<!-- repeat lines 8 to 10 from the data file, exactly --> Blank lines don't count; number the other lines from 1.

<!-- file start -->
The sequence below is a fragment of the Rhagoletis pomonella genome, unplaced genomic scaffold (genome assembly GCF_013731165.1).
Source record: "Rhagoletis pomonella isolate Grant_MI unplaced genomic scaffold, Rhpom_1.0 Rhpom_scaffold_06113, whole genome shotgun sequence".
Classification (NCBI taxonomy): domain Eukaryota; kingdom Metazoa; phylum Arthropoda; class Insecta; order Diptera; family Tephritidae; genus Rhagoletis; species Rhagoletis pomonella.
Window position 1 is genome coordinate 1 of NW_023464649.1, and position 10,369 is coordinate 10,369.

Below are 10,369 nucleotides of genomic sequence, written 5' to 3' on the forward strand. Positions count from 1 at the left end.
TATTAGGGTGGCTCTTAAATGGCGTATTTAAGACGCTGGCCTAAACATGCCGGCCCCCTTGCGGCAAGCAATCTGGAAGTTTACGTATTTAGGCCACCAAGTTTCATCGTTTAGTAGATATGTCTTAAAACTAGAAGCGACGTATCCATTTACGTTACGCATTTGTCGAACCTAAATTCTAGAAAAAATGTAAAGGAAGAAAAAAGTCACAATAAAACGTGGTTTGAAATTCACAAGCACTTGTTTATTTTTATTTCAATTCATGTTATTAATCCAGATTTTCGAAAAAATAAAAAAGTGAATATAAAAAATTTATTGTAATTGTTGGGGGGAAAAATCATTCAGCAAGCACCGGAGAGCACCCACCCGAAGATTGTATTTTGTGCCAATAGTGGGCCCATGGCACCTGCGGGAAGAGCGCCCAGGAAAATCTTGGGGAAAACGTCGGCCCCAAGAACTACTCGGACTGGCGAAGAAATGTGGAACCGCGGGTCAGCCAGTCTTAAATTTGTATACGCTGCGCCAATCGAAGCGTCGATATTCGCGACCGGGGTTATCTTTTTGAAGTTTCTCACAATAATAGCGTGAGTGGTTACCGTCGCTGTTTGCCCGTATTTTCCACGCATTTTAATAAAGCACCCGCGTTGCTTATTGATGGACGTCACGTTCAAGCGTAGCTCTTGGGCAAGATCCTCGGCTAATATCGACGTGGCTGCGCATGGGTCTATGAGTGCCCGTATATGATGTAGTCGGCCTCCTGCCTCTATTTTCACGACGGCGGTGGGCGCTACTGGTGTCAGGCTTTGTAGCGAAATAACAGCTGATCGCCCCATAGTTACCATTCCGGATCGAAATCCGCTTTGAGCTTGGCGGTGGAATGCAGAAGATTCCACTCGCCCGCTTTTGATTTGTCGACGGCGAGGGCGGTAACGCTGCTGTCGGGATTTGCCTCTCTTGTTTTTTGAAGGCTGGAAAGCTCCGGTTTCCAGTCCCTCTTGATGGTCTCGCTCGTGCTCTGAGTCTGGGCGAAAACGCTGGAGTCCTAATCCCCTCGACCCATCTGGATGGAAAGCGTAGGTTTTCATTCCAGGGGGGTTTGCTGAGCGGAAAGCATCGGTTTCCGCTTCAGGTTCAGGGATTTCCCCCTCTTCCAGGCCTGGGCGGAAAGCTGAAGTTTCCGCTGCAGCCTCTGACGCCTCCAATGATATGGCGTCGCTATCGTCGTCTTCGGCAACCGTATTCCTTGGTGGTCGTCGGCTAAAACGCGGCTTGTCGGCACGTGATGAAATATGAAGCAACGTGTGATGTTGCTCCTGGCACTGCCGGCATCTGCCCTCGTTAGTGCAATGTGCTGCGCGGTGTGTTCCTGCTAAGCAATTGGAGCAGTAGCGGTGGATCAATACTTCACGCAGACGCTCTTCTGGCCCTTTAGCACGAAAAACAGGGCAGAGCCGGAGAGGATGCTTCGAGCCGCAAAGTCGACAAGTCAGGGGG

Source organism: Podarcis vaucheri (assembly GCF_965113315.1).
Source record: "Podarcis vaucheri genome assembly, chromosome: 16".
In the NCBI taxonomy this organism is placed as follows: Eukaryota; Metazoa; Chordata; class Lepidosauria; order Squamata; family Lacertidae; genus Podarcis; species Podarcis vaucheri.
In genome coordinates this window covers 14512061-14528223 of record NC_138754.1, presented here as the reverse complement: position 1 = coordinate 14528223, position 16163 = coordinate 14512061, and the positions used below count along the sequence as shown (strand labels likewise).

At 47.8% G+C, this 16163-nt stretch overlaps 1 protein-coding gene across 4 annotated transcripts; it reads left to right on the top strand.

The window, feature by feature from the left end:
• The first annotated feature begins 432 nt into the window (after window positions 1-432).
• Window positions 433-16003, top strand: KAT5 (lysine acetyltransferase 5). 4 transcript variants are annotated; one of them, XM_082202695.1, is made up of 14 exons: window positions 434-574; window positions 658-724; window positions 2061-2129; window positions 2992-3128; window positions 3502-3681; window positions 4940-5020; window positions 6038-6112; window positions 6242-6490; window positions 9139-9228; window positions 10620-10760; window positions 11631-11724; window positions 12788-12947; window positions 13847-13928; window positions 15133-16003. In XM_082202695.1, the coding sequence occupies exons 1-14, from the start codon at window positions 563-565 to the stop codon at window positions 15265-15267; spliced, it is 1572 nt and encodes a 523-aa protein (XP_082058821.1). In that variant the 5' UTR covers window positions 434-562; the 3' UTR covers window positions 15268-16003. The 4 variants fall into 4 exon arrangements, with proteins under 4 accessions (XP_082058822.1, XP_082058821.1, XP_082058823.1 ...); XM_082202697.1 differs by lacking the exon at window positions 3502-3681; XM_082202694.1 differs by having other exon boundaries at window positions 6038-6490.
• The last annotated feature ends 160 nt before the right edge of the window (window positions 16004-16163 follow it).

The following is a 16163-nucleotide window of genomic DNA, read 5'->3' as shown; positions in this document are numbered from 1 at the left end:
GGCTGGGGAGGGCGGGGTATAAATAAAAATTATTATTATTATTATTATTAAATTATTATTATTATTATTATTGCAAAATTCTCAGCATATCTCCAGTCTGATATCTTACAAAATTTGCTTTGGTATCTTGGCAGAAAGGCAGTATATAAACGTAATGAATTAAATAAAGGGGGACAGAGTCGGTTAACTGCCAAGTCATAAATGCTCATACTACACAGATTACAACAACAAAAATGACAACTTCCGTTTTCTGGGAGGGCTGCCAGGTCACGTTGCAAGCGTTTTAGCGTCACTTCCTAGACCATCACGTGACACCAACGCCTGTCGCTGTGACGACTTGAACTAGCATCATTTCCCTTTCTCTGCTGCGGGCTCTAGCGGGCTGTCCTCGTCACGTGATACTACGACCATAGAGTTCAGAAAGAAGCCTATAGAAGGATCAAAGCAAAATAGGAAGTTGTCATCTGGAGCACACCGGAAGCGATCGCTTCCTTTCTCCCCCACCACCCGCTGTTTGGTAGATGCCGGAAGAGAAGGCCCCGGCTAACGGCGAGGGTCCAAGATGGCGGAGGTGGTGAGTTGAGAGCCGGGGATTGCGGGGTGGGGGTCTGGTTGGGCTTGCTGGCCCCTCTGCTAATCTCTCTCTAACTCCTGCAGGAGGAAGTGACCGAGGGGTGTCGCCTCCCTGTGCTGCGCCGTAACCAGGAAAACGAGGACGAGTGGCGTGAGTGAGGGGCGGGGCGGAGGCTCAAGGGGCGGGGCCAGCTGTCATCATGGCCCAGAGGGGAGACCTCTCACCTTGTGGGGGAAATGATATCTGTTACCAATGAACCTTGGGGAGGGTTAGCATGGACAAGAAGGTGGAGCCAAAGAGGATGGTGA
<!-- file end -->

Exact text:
Source record: "Podarcis vaucheri genome assembly, chromosome: 16".
In the NCBI taxonomy this organism is placed as follows: Eukaryota; Metazoa; Chordata; class Lepidosauria; order Squamata; family Lacertidae; genus Podarcis; species Podarcis vaucheri.
In genome coordinates this window covers 14512061-14528223 of record NC_138754.1, presented here as the reverse complement: position 1 = coordinate 14528223, position 16163 = coordinate 14512061, and the positions used below count along the sequence as shown (strand labels likewise).